Though I love being married to Alex, I also intellectually recognize (hypocritically, perhaps) that the modern-day institution of marriage stinks to high heaven for women, just like it always has.

For me, I think, so much of this is rooted in the historic loss of identity that women have always experienced, and continue to experience, when they make the choice to wed — dowry or no dowry, there’s no denying that it’s harder for a woman to remain true to herself once the proverbial ring’s been placed on her finger. Which is precisely one of the reasons I’ve never been keen on Marriage, the Institution. I’m still not keen on it, to be frank. Though I love being married to Alex, I also intellectually recognize (hypocritically, perhaps) that the modern-day institution of marriage stinks to high heaven for women, just like it always has. (If you don’t believe me, the studies are out there — lest we forget, these lawful unions do take place firmly within a patriarchal society, after all.)

So, yeah, I’ve always been really cognizant of the loss-of-identity thing, and it’s always scared me on a molecular level. Luckily, I have a husband who totally gets all of this, and fully supports me continuing to do the things I love to do.

And, I love to travel

I don’t love it in a casual way, either; rather, it’s been a full-throttle, til-death-do-us-part affair since I was nineteen, when I studied abroad in France for two semesters during college.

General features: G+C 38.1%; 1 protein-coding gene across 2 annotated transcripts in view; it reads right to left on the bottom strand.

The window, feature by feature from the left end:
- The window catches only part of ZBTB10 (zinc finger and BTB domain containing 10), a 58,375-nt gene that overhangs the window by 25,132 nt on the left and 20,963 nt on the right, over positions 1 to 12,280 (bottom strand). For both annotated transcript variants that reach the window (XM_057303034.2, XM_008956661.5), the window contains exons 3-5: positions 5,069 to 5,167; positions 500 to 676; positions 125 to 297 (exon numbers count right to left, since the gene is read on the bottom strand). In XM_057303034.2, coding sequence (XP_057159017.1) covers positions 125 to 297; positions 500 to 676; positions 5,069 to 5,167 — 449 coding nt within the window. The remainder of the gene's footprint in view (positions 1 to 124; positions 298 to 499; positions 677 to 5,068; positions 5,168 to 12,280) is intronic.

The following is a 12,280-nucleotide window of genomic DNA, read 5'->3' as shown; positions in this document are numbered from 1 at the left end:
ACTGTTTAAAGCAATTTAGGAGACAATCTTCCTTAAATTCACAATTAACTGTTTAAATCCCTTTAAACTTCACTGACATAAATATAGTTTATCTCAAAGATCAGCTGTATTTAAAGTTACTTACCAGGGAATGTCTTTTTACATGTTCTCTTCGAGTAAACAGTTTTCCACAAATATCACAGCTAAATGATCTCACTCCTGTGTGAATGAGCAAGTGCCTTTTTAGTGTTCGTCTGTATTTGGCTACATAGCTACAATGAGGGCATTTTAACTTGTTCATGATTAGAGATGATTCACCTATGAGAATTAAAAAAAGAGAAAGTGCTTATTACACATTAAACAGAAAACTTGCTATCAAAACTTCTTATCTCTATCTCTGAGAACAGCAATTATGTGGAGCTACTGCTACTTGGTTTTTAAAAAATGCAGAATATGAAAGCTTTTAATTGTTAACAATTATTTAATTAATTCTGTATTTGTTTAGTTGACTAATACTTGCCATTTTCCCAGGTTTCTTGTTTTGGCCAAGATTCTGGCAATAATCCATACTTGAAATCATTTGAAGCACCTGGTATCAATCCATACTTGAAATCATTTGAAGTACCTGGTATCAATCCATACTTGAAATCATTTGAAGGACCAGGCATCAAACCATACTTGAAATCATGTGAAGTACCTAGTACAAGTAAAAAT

I was so scared to go away like that. I’d been on one trip out of the country before, to Argentina to visit my grandmother’s family, and it was pure magic. But this? This was different. Girls like me, girls from small-town Oklahoma who’d never used a subway system or been to an art museum — we didn’t do things like live in France for a year. (Such a silly and defeatist thought, but this was the refrain I would constantly repeat to myself.) Somehow, though, I just knew that that cold pit of fear in my belly meant that I had to do it. And, of course, it absolutely did.

Since then, I’ve done my fair share of globetrotting, both with and without my husband. And while I love going places with Alex, the truth is, as a married person, I’ve found a unique bliss in traveling alone or with friends. In a world that is forever attempting to fuse my identity with my husband’s, there are few things that make me feel more like myself than navigating a new country and culture, all on my own.

Because travel is mine. In France, at nineteen, it awoke a fire in me that I always knew I had, and it’s been the consistent catalyst for some of my life’s greatest experiences to date. None of that changed when I got married, and none of it ever will.
In her lauded story collection, Slouching Towards Bethlehem, Joan Didion famously wrote, “I think we are well-advised to keep on nodding terms with the people we used to be.”

Traveling without my husband is how I keep on nodding terms with myself: who I used to be, and who I want to become.

This article originally appeared on On Your Terms and is republished here with permission.